I like a lot of what The Last of Us Part II is trying to do. I love the eerily slow and deliberate combat, the survival mechanics fit each scenario well, and the improved stealth systems and enemy AI make each encounter interesting and exciting. The way the game portrays teen romance is beautiful, and as I’ve said earlier, the quiet moments can be enchanting. I just wish that, at the end, I felt that any of it mattered, or that any of it had a purpose beyond telling me “murder is bad and people are people,” a message as broad as it is facile.
No, this isn’t THAT game
The Last of Us Part II has predictably fallen into one of the most perplexing arenas of gaming discourse: the “this proves games are real art” discussions, which are and have always been inane and worthless. Another way of framing this is saying so-and-so game is “the Citizen Kane of games,” AKA a monumental work that not only serves as a great artistic achievement, but something that legitimizes the artistic merit of the medium itself. These characterizations are inherently ridiculous, and they do more to harm gaming discourse than many realize.
Of course, as soon as the embargoes were lifted, critics showered The Last of Us Part II with undying praise, calling it a masterpiece, one of the best games of its generation, and something that pushes the medium to new artistic heights. Some reviewers went a step further, saying it deserves to be considered as great a work of art as some of the best cinema and literature. Obviously, some critics clearly disagreed with this assessment, pointing out narrative failures and overbearingly gruesome mechanics. Still, before its actual release, TLOU 2 had taken the place of previous games with the “Citizen Kane of games” title, which previously belonged to Red Dead Redemption 2. And God of War before that. And Uncharted 4 before that. And the first Last of Us before that. And Bioshock Infinite before that…
Honestly, we need to stop this. We need to stop saying that the next big AAA game with improved graphics and a more “mature” story is the next GOAT of video games right away. We have to stop ignoring games history, and we have to stop giving so much credit to studios who have all the money and backing (as well as the ability to mercilessly exploit labor) and end up succeeding from a technological and financial standpoint. We need to stop conflating dark, depressing storytelling with maturity, and we need to stop talking about games like only the most expensive and arduous works are truly “art.” Most of all, we need to stop asking the question “Can video games be art?” and start asking ourselves “Why don’t enough people consider games art unless they mimic movies and books?”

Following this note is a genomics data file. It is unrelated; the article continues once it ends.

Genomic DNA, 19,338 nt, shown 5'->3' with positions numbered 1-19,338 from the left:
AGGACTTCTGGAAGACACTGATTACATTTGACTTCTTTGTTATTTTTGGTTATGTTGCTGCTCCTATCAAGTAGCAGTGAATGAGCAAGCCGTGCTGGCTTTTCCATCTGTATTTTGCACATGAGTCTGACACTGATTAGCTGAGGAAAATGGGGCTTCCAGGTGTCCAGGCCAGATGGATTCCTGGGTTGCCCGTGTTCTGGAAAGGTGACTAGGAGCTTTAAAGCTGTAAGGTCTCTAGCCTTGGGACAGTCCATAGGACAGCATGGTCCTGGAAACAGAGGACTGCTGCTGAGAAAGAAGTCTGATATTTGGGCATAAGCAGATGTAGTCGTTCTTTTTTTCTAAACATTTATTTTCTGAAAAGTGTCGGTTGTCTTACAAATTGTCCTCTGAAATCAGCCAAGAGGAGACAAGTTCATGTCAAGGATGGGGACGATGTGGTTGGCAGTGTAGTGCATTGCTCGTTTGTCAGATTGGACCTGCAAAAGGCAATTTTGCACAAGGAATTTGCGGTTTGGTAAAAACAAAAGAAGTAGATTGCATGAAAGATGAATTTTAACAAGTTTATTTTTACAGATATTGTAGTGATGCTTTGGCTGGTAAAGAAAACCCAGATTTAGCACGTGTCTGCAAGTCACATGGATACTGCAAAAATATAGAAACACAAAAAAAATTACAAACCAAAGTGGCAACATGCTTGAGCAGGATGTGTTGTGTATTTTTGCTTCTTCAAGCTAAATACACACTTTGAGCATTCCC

Video games are art, period, and that means that some games are good art and others are bad art. The Last of Us Part II is no more a work of art than Devil May Cry 5, Tetris 99, or even Untitled Goose Game, but for whatever reason, so many who love games seem to believe that only one of the titles I’ve just mentioned is worthy of that label. Just because Naughty Dog demands we view their work the same way we would view an Oscar-winning film or Pulitzer Prize-winning novel doesn’t mean we should ONLY view their work that way, and that nothing else in the medium deserves that same level of praise (or scrutiny).
Just to clarify: I’m not saying anyone who loved TLOU2 is objectively wrong. It has a lot going for it, and I completely understand how someone could conclude it’s a masterpiece and all-time great achievement. What I’m saying is that the rush to place it in the gaming pantheon without much context or consideration is foolish, and viewing it as part of a separate artistic category in the gaming milieu does a disservice to all the wonderful gaming experiences that are out there, many of which are capable of incredible stories and emotional resonance that can’t be recreated in other media.
If we ever do find a “Citizen Kane of games,” and I don’t think we will, it won’t look like The Last of Us Part II. It won’t reach those heights because of improved rope physics or clothing removal animations. It won’t be admired because it insists you kill dozens of people and then reprimands you for doing so. It probably won’t even have particularly great voice acting or writing. And it damn sure won’t exist merely to convince naysayers that video games are art.
-The more I think about it, a lot of the issues mentioned above wouldn’t have been as stark if the game weren’t so damn long. 25 hours of misery is a hard sell regardless of quality.
-I did really admire a lot of the graphical details, including the improved facial features and various climbing/running animations. Still, I’d rather gaming companies punt on these upgrades in favor of better working conditions, since I doubt my opinion of The Last of Us Part II would change much if there were less polish.
-I appreciated that the game had queer and trans representation, but I would have liked it more of queer and trans characters in popular media weren’t always submerged in sadness and loss.
-One of the best sequences in the whole game was traversing through the collapsed Hotel Blacray, as it presents the perfect vertical slice. It requires careful stealth, smart item management, thoughtful use of crafting, and even platforming.
-Some of the towns/encampments presented in The Last of Us Part II are extraordinary, and I wish I could have spent more time in some of those places. Jackson seemed like a genuinely functional community, and the game should have let me eat barbecue and drink beers there.
-Other random things I liked: Laura Bailey’s voice acting, the crossbow, being able to go prone fairly seamlessly, the Synagogue, anytime Dina was on screen
-Other random things I disliked: Owen (just thought he was boring), ineffective silencers, shamblers, not enough snowball fights